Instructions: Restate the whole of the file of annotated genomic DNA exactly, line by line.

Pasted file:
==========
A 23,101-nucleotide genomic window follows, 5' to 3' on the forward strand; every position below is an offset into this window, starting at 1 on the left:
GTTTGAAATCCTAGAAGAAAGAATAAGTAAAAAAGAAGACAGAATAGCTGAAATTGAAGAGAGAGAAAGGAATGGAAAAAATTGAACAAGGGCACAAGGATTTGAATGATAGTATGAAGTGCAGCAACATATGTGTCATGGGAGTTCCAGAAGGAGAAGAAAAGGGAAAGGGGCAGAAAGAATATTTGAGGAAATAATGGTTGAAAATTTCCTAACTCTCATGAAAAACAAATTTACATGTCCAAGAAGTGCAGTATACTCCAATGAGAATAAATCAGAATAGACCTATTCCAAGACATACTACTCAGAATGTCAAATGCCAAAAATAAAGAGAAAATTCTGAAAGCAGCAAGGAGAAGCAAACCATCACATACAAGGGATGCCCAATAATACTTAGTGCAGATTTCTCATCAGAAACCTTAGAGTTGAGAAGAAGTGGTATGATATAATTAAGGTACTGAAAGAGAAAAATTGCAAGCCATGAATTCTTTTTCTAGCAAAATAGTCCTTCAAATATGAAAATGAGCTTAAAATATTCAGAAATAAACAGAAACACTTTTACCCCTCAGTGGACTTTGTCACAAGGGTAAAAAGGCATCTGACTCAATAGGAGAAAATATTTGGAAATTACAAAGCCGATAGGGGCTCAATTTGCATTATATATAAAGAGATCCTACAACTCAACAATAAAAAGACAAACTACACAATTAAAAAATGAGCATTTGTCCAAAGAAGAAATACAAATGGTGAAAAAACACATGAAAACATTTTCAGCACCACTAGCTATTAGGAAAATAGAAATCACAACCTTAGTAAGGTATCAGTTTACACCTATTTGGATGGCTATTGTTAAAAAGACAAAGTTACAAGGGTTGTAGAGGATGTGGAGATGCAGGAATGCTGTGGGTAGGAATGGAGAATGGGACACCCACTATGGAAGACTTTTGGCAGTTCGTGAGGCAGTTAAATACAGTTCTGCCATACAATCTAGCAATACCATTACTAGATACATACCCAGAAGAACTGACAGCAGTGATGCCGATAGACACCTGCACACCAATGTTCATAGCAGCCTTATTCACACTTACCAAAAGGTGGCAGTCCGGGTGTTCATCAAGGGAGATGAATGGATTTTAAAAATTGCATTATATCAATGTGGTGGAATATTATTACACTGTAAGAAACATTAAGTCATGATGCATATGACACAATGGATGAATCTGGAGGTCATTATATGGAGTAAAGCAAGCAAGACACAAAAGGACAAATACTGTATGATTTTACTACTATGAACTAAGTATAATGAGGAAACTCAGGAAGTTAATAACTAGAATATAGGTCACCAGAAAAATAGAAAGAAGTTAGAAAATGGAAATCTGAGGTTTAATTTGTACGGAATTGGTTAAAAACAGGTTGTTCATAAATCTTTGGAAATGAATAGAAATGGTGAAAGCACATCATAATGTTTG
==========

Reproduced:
A 23,101-nucleotide genomic window follows, 5' to 3' on the forward strand; every position below is an offset into this window, starting at 1 on the left:
GTTTGAAATCCTAGAAGAAAGAATAAGTAAAAAAGAAGACAGAATAGCTGAAATTGAAGAGAGAGAAAGGAATGGAAAAAATTGAACAAGGGCACAAGGATTTGAATGATAGTATGAAGTGCAGCAACATATGTGTCATGGGAGTTCCAGAAGGAGAAGAAAAGGGAAAGGGGCAGAAAGAATATTTGAGGAAATAATGGTTGAAAATTTCCTAACTCTCATGAAAAACAAATTTACATGTCCAAGAAGTGCAGTATACTCCAATGAGAATAAATCAGAATAGACCTATTCCAAGACATACTACTCAGAATGTCAAATGCCAAAAATAAAGAGAAAATTCTGAAAGCAGCAAGGAGAAGCAAACCATCACATACAAGGGATGCCCAATAATACTTAGTGCAGATTTCTCATCAGAAACCTTAGAGTTGAGAAGAAGTGGTATGATATAATTAAGGTACTGAAAGAGAAAAATTGCAAGCCATGAATTCTTTTTCTAGCAAAATAGTCCTTCAAATATGAAAATGAGCTTAAAATATTCAGAAATAAACAGAAACACTTTTACCCCTCAGTGGACTTTGTCACAAGGGTAAAAAGGCATCTGACTCAATAGGAGAAAATATTTGGAAATTACAAAGCCGATAGGGGCTCAATTTGCATTATATATAAAGAGATCCTACAACTCAACAATAAAAAGACAAACTACACAATTAAAAAATGAGCATTTGTCCAAAGAAGAAATACAAATGGTGAAAAAACACATGAAAACATTTTCAGCACCACTAGCTATTAGGAAAATAGAAATCACAACCTTAGTAAGGTATCAGTTTACACCTATTTGGATGGCTATTGTTAAAAAGACAAAGTTACAAGGGTTGTAGAGGATGTGGAGATGCAGGAATGCTGTGGGTAGGAATGGAGAATGGGACACCCACTATGGAAGACTTTTGGCAGTTCGTGAGGCAGTTAAATACAGTTCTGCCATACAATCTAGCAATACCATTACTAGATACATACCCAGAAGAACTGACAGCAGTGATGCCGATAGACACCTGCACACCAATGTTCATAGCAGCCTTATTCACACTTACCAAAAGGTGGCAGTCCGGGTGTTCATCAAGGGAGATGAATGGATTTTAAAAATTGCATTATATCAATGTGGTGGAATATTATTACACTGTAAGAAACATTAAGTCATGATGCATATGACACAATGGATGAATCTGGAGGTCATTATATGGAGTAAAGCAAGCAAGACACAAAAGGACAAATACTGTATGATTTTACTACTATGAACTAAGTATAATGAGGAAACTCAGGAAGTTAATAACTAGAATATAGGTCACCAGAAAAATAGAAAGAAGTTAGAAAATGGAAATCTGAGGTTTAATTTGTACGGAATTGGTTAAAAACAGGTTGTTCATAAATCTTTGGAAATGAATAGAAATGGTGAAAGCACATCATAATGTTTG